Tim Parks is the author of many novels, translations, and works of nonfiction, most recently Out of My Head: On the Trail of Consciousness and the novel In Extremis. (October 2019)

Follow Tim Parks on Twitter: @TimParksauthor.

IN THE REVIEW

The Rabelais of Naples

Salma Hayek as a queen eating the heart of a sea dragon in Matteo Garrone’s film Tale of Tales (2015), adapted from a set of stories by Giambattista Basile

The Tale of Tales, or Entertainment for Little Ones

by Giambattista Basile, translated from the Neapolitan and with an introduction by Nancy L. Canepa, with illustrations by Carmelo Lettere and a foreword by Jack Zipes

Tale of Tales

a film directed by Matteo Garrone
It starts with an act of indecent exposure. An old woman, maltreated and insulted outside the king’s palace, lifts her dress to reveal “a woodsy scene.” A series of events is set in motion that ultimately induces the king to call together the best storytellers of the realm to tell …

How Mary Anne Became George

The Transferred Life of George Eliot: The Biography of a Novelist

by Philip Davis
A sonnet sequence is traditionally addressed to a lover and recounts a turbulent, romantic love. Mary Anne Evans, writing under the pseudonym George Eliot, is perhaps unique in having dedicated such a sequence to her brother, Isaac Evans. Published in 1869, when the novelist turned fifty, the poems focus on …

Mr. Smith Goes to Rome

A poster celebrating the Italian Air Armada’s transatlantic flight from Rome to Chicago for the 1933 World’s Fair

The “Mito Americano” and Italian Literary Culture Under Fascism

by Jane Dunnett, with a foreword by Massimo Bacigalupo
What was America to Italy and Italy to America during the twenty years of Fascist rule? Arriving in Italy to live in 1981, and learning Italian very largely by reading the works of writers who had come through Fascism, I soon became familiar with the accepted view of literary life …

A Game of Love and Chance

Ramon Saizarbitoria in Donostia, the Basque name for San Sebastián in northern Spain, 2015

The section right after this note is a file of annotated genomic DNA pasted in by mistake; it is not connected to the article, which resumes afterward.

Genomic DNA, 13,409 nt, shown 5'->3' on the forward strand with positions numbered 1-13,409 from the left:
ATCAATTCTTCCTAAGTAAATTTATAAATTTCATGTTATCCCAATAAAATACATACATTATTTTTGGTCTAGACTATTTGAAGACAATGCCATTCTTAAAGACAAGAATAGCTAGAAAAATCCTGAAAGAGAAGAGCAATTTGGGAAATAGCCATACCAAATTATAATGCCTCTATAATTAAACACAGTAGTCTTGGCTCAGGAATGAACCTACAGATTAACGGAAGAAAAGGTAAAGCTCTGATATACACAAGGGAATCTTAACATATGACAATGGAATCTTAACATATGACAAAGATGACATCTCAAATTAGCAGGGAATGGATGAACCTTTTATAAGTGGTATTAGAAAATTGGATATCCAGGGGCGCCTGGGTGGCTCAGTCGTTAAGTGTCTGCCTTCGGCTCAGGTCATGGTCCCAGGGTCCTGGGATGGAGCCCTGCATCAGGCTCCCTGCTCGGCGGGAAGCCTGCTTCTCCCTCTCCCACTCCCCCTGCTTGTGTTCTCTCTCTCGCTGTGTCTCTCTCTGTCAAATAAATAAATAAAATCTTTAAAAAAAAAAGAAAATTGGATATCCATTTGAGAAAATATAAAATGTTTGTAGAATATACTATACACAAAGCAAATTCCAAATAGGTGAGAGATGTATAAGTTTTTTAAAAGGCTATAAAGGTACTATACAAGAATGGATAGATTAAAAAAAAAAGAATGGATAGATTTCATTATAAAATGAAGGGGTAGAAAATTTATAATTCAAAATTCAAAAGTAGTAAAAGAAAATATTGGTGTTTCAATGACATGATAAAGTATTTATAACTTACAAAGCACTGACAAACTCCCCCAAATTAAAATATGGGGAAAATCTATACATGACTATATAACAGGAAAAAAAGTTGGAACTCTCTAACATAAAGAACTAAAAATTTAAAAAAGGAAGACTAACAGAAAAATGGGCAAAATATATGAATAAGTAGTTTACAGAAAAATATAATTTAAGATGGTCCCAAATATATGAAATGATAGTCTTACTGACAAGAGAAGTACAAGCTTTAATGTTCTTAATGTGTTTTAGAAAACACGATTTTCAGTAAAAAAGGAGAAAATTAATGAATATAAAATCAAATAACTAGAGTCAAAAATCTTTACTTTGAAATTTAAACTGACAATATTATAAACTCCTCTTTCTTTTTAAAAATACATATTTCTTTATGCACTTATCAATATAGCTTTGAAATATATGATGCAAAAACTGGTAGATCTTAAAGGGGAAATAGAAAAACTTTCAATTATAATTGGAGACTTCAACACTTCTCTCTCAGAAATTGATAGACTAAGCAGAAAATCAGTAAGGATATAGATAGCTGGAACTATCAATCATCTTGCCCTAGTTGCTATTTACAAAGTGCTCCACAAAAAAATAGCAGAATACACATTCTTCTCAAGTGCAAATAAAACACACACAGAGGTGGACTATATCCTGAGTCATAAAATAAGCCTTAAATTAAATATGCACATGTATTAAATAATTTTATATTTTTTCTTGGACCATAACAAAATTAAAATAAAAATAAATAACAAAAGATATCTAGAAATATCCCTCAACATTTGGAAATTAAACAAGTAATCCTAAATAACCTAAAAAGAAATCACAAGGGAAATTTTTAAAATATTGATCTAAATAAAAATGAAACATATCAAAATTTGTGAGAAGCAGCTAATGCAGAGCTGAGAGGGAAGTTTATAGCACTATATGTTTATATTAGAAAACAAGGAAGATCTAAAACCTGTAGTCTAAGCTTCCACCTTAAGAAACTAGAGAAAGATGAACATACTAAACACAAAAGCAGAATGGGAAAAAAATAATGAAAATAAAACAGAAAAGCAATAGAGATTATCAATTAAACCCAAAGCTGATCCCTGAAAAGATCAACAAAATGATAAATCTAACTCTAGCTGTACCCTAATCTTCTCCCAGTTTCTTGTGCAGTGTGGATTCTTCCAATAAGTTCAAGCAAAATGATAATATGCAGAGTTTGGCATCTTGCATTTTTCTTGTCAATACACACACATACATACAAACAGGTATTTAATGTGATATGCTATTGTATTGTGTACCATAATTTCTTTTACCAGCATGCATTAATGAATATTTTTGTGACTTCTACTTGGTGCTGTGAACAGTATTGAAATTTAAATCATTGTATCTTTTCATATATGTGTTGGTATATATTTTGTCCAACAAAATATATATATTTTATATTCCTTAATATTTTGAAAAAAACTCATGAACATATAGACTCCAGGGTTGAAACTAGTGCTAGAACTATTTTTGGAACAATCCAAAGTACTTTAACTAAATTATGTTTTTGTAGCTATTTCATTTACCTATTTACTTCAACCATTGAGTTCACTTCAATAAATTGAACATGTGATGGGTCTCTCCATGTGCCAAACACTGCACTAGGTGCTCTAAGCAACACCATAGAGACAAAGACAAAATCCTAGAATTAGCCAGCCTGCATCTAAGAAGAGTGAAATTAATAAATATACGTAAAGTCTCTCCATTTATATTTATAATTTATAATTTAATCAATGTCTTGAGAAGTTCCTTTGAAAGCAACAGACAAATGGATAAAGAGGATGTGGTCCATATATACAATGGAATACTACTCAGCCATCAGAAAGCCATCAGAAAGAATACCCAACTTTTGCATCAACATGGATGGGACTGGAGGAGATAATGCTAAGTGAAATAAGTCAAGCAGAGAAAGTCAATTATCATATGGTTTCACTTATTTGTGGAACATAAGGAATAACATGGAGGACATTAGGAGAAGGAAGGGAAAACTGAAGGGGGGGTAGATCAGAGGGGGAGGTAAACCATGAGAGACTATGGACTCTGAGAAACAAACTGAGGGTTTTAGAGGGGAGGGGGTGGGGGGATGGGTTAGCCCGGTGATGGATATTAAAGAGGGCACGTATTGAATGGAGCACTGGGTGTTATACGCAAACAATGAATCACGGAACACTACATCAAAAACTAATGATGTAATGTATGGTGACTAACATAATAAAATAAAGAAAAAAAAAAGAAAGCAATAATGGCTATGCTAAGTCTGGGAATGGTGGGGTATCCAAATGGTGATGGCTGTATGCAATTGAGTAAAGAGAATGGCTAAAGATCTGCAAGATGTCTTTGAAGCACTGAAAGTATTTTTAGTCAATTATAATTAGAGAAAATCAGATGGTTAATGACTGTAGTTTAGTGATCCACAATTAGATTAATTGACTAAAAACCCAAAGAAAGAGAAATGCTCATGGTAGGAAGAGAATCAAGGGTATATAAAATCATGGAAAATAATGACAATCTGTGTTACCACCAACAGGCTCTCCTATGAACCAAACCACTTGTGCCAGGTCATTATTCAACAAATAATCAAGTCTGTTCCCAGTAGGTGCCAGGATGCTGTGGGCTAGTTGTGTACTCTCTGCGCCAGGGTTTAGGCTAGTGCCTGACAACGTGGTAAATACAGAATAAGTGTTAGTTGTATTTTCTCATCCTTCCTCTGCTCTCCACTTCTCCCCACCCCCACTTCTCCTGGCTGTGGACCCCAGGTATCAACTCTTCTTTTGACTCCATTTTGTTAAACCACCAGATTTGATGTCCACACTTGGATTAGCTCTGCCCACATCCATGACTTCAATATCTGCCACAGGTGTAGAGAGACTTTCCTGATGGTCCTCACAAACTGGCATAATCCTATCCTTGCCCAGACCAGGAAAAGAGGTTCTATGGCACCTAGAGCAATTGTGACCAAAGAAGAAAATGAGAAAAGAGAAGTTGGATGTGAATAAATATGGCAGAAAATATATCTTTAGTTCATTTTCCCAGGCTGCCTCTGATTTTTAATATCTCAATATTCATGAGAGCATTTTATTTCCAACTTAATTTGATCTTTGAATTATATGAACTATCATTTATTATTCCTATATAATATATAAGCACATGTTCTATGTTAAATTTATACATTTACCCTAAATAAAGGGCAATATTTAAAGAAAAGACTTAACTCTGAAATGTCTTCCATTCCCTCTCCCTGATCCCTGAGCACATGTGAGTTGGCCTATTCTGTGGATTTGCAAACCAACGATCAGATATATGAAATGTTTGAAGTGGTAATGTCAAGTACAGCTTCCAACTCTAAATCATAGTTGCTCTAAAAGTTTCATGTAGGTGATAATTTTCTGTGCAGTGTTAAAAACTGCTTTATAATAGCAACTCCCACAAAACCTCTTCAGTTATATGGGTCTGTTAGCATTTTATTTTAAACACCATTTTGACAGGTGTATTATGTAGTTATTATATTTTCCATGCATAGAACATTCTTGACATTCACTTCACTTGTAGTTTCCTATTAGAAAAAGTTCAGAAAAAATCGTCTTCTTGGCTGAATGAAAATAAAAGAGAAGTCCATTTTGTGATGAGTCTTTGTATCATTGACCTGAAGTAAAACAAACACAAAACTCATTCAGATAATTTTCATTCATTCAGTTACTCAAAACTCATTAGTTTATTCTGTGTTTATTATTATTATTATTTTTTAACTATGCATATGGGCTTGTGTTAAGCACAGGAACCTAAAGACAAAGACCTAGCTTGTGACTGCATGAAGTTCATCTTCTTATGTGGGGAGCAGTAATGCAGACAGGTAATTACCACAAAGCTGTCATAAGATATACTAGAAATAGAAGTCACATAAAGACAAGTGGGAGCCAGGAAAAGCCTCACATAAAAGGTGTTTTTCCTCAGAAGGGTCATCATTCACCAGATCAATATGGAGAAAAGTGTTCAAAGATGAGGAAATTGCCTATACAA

Martutene

by Ramon Saizarbitoria, translated from the Basque by Aritz Branton, and edited by Cecilia Ross
A middle-aged married mother flying from Heathrow to Bilbao becomes fascinated by a bearded man boarding the same plane. When a bag he’s holding breaks, spilling books into the aisle, she gives him a good strong Harrods bag and helps gather the books up. Grateful, and despite the crowd of …

NYR DAILY

A Translation for Our Time?

A print of Samuel Johnson walking with James Boswell, published in The Graphic, December 1884

What is exciting about translation, then, is not the notion that it has delivered a hundred percent, or that the entire world of human feeling can be made available to us in our own idiom—a fantasy that will only induce complacency—but its encouragement to move toward, or at least become aware of, what we do not know; translation as a wake-up call, and an instrument to spur us to more effort, not to have us sit back and applaud another successful worldwide publishing phenomenon.

The Dying Art of Instruction in the Digital Classroom

Illustration of a philosophy lesson, from Ovid's Metamorphoses, by Chretien Legouis, France, fourteenth century

This year will be my last year teaching at the university; I’ve decided to throw in the towel three years before retirement age. There are a number of reasons behind this decision, but one is definitely the changed situation in the classroom. Even at post-graduate level, it is getting more and more difficult to feel that one has the attention of students or that something really useful is happening during the lessons.

A Reader’s Guide to Planes, Trains, & Automobiles

Honoré Daumier: The First Class Carriage, 1864

Even if some novels feel like supersonic flights and others like leisurely tours, there’s no doubt in my mind that the means of transport closest to the experience of written narrative is the train. On the plane, you are merely trapped in your seat and too distant from the land to have much experience of it. Aboard a steamer, you’re isolated in the monotony of the ocean. On a bus, you’re very much part of the traffic, in thrall to circumstance. 

Does Talking About Books Make Us More Cosmopolitan?

Paris, 1989

Often, when we argue about books, it’s as well to ask ourselves if there isn’t an issue of competence that divides us. Time and again, I’ve realized I’d better shut my mouth when someone points out something of which I was simply ignorant, something that shifts the whole picture. As an Englishman living in Italy, discussing Italian literature with Italians, this is perhaps inevitable. In this regard, arguing about books can have the function, however mortifying, of reminding you that for a book to happen more fully and satisfyingly, you will have to change.